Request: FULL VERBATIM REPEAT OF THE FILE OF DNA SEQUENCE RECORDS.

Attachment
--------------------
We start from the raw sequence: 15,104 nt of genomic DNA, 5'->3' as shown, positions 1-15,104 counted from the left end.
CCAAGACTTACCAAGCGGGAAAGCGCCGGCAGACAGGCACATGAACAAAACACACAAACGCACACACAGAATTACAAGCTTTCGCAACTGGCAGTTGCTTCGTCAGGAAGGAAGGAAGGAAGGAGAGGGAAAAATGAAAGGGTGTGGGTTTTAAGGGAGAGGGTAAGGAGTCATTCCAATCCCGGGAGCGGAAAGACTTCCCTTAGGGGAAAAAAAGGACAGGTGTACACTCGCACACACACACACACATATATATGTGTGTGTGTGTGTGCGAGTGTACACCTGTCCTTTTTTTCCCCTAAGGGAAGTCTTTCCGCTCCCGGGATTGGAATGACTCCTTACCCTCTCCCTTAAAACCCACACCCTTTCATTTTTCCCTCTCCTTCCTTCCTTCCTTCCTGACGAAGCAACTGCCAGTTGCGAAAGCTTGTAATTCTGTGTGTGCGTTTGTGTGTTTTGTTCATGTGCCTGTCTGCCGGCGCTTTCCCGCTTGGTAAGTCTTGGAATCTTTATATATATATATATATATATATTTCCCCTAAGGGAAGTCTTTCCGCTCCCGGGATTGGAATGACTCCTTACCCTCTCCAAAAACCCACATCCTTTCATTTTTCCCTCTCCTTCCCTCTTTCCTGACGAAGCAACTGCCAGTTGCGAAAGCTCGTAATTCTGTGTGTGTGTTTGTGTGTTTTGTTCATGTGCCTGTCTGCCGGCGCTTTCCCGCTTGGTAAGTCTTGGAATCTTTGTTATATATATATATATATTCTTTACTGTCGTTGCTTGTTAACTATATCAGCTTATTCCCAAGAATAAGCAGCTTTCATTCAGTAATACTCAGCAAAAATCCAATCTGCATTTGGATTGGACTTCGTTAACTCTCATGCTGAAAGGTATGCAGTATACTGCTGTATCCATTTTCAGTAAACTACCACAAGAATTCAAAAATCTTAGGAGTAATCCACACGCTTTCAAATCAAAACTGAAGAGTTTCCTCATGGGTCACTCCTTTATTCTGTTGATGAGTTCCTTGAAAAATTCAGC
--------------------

We start from the raw sequence: 15,104 nt of genomic DNA, 5'->3' as shown, positions 1-15,104 counted from the left end.
CCAAGACTTACCAAGCGGGAAAGCGCCGGCAGACAGGCACATGAACAAAACACACAAACGCACACACAGAATTACAAGCTTTCGCAACTGGCAGTTGCTTCGTCAGGAAGGAAGGAAGGAAGGAGAGGGAAAAATGAAAGGGTGTGGGTTTTAAGGGAGAGGGTAAGGAGTCATTCCAATCCCGGGAGCGGAAAGACTTCCCTTAGGGGAAAAAAAGGACAGGTGTACACTCGCACACACACACACACATATATATGTGTGTGTGTGTGTGCGAGTGTACACCTGTCCTTTTTTTCCCCTAAGGGAAGTCTTTCCGCTCCCGGGATTGGAATGACTCCTTACCCTCTCCCTTAAAACCCACACCCTTTCATTTTTCCCTCTCCTTCCTTCCTTCCTTCCTGACGAAGCAACTGCCAGTTGCGAAAGCTTGTAATTCTGTGTGTGCGTTTGTGTGTTTTGTTCATGTGCCTGTCTGCCGGCGCTTTCCCGCTTGGTAAGTCTTGGAATCTTTATATATATATATATATATATATTTCCCCTAAGGGAAGTCTTTCCGCTCCCGGGATTGGAATGACTCCTTACCCTCTCCAAAAACCCACATCCTTTCATTTTTCCCTCTCCTTCCCTCTTTCCTGACGAAGCAACTGCCAGTTGCGAAAGCTCGTAATTCTGTGTGTGTGTTTGTGTGTTTTGTTCATGTGCCTGTCTGCCGGCGCTTTCCCGCTTGGTAAGTCTTGGAATCTTTGTTATATATATATATATATTCTTTACTGTCGTTGCTTGTTAACTATATCAGCTTATTCCCAAGAATAAGCAGCTTTCATTCAGTAATACTCAGCAAAAATCCAATCTGCATTTGGATTGGACTTCGTTAACTCTCATGCTGAAAGGTATGCAGTATACTGCTGTATCCATTTTCAGTAAACTACCACAAGAATTCAAAAATCTTAGGAGTAATCCACACGCTTTCAAATCAAAACTGAAGAGTTTCCTCATGGGTCACTCCTTTATTCTGTTGATGAGTTCCTTGAAAAATTCAGC